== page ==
Release

Key Concepts in Migration

Author: David Bartram,Maritsa Poros,Pierre Monforte

Publisher: SAGE

ISBN: 147390546X

Category: Social Science

Page: 184

View: 7991

"This very useful and authoritative compendium explicates thirty-eight concepts central to analysis of international migration. It is accessible to undergraduate students and even can enrich graduate courses. It nicely complements books like The Age of Migration or Exceptional People. Concision is a virtue!" - Mark J. Miller, University of Delaware "An essential introduction to migration that is international in scope and rigorous in its attention to the scholars, nuances and debates in the field." - Maggie O'Neill, Durham University "Demonstrates that the study of international migration has really come of age. From acculturation to undocumented immigration, the authors consider more than three dozen concepts at the heart of migration studies. Clearly written in a highly readable style, the book is a valuable resource for students and scholars alike." - Nancy Foner, City University of New York This book provides lucid and intuitive explanations of the most important migration concepts as used in classrooms, among policymakers, and in popular and academic discourse. Arguing that there is a clear need for a better public understanding of migration, it sets out to clarify the field by exploring relevant concepts in a direct and engaging way. Each concept: Includes an easy to understand definition Provides real-world examples Gives suggestions for further reading Is carefully cross-referenced to other related concepts It is an ideal resource for undergraduate and post-graduate students studying migration in sociology, politics, development and throughout the social sciences, as well as scholars in the field and practitioners in governmental and non-governmental organizations.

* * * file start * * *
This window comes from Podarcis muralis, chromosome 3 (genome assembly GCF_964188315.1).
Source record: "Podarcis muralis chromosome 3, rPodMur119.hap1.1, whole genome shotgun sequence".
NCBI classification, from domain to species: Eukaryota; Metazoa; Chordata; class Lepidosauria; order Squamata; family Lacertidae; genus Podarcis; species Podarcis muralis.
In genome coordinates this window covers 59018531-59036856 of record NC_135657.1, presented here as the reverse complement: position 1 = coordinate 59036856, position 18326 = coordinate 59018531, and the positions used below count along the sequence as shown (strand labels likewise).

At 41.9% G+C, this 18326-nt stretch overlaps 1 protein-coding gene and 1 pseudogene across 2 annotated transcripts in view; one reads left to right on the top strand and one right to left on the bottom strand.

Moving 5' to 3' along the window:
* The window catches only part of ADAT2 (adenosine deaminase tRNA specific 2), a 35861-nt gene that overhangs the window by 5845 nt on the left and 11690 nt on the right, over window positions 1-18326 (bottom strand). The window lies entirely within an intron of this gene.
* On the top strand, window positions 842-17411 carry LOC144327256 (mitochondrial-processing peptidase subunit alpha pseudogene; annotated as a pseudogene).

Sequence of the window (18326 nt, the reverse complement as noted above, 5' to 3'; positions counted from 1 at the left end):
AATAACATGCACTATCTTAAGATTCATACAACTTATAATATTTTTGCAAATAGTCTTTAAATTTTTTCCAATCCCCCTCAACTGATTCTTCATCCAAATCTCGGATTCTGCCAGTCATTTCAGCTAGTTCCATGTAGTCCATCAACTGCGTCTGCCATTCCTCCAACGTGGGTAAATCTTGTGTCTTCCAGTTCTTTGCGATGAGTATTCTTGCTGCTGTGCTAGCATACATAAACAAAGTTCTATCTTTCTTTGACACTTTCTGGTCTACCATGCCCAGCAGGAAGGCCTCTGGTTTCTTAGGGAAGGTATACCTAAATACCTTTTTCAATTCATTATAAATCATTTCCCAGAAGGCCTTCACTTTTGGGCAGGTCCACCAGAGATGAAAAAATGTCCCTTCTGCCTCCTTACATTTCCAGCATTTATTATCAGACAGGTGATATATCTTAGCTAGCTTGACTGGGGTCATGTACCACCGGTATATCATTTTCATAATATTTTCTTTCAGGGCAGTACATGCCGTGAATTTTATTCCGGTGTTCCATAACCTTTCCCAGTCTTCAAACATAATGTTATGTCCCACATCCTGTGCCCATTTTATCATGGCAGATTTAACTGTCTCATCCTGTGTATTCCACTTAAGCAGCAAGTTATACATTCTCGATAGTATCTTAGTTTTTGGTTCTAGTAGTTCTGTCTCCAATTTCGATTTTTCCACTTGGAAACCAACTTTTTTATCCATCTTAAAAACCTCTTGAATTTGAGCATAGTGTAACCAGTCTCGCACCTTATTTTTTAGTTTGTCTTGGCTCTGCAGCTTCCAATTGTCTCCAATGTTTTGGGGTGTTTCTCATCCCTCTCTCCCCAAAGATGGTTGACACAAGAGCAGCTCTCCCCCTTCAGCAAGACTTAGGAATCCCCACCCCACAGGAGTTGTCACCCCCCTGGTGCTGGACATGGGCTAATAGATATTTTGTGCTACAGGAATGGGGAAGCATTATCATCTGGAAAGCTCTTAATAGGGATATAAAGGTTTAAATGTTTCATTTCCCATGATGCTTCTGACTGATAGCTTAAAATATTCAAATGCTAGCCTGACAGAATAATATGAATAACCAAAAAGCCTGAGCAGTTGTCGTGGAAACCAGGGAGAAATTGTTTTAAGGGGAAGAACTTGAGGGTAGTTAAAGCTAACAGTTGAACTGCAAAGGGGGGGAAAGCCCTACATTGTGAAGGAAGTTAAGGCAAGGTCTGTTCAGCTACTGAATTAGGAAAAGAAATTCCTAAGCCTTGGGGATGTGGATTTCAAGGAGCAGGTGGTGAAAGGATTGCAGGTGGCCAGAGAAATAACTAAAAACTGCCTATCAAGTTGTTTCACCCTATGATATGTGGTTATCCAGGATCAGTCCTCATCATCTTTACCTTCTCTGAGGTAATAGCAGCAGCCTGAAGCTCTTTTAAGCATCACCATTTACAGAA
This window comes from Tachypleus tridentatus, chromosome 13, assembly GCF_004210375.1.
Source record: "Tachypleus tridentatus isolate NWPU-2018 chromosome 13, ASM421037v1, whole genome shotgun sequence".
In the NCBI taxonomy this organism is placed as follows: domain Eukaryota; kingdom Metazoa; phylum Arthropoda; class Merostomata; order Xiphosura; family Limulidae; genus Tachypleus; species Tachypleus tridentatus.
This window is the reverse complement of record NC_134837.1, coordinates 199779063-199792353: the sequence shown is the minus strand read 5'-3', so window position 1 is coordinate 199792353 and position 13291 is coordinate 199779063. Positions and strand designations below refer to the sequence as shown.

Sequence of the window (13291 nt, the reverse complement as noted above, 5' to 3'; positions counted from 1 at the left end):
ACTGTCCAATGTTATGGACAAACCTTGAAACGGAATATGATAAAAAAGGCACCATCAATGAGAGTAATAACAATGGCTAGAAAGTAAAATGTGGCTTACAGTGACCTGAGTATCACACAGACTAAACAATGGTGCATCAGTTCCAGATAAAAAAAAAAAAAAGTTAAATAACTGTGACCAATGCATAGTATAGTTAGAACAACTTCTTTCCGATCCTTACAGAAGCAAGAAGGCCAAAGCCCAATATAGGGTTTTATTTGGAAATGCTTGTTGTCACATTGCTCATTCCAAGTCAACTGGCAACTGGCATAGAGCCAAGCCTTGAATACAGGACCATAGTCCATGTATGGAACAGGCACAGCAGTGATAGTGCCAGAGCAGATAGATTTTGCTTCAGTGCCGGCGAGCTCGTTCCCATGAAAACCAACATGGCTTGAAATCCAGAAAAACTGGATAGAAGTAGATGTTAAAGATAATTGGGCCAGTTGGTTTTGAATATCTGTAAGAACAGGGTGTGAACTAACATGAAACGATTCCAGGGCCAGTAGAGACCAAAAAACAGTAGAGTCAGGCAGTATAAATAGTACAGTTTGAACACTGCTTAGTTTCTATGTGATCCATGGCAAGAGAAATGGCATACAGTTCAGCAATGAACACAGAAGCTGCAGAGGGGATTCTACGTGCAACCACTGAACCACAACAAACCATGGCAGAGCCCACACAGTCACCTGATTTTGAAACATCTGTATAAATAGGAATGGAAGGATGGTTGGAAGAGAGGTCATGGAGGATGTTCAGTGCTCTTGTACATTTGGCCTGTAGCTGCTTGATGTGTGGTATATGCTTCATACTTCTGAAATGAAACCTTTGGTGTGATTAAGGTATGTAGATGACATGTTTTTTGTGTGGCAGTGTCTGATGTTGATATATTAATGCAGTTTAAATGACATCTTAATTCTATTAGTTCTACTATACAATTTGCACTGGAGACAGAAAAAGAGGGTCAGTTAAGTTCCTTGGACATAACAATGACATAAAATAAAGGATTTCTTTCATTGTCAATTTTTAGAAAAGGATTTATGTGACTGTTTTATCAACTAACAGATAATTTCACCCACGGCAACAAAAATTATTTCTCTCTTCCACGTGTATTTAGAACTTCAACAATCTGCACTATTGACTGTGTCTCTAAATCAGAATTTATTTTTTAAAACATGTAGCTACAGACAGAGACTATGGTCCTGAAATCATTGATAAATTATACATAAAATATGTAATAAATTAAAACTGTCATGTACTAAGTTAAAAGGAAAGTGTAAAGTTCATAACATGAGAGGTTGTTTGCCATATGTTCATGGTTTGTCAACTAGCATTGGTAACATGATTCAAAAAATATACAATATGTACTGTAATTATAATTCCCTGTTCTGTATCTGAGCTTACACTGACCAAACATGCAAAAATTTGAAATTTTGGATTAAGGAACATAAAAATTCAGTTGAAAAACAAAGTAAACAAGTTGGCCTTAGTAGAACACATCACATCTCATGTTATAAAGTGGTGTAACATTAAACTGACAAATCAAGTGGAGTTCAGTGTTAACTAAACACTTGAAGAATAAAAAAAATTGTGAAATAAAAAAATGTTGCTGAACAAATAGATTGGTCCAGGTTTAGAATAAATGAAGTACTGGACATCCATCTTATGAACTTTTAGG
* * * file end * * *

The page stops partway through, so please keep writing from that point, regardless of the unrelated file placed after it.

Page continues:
Release

Hidden Lives and Human Rights in the United States: Understanding the Controversies and Tragedies of Undocumented Immigration [3 volumes]

Author: Lois Ann Lorentzen

Publisher: ABC-CLIO

ISBN: 1440828482

Category: Political Science

Page: 1106

View: 6099

The most comprehensive collection of essays on undocumented immigration to date, covering issues not generally found anywhere else on the subject. Three fascinating volumes feature the latest research from the country's top immigration scholars. • Discusses topics rarely covered, including sexual migration, religion, values, and mental health • Features essays across disciplines in the fields of psychology, law, politics, social work, public policy, history, education, and health • Includes tables, maps, photos, and a bibliography for each volume to provide visual interest and additional learning opportunities • Probes the latest controversies centered on recent immigration legislation in Arizona, Georgia, and Alabama • Familiarizes readers with history, theories, and legislation related to undocumented migration in the United States
Release

Handbook on Migration and Social Policy

Author: Gary P. Freeman,Nikola Mirilovic

Publisher: Edward Elgar Publishing

ISBN: 178347629X

Category: Political Science

Page: 512

View: 9458

In this comprehensive Handbook, an interdisciplinary team of distinguished scholars from the social sciences explores the connections between migration and social policy. They test conflicting claims as to the positive and negative effects of different types of migration against the experience of countries in Europe, North America, Australasia, the Middle East and South Asia, assessing arguments as to migration’s impact on the financial, social and political stability and sustainability of social programs. The volume reflects the authors’ curiosity about the controversy over the connection between social and cultural diversity and popular support for the welfare state. Providing timely and original chapters which both critique the existing literature as well as build on and advance theoretical understanding, the authors focus on the formal settlement and integration polices created for migrants as well as corollary state policies affecting migrants and migration. A clutch of chapters investigates the linkage between migration and trade theory, foreign direct investment, globalization, public opinion, public education and welfare programs. Chapters then deal with leading receiving states as well as India and the authors examine the regulation of migration at the subnational, national, regional and global levels. The topic of migration and security is also covered. This compelling and exhaustive review of existing scholarship and state-of -the-art original empirical analysis is essential reading for graduates and academics researching the field.
Release

Migrant Marginality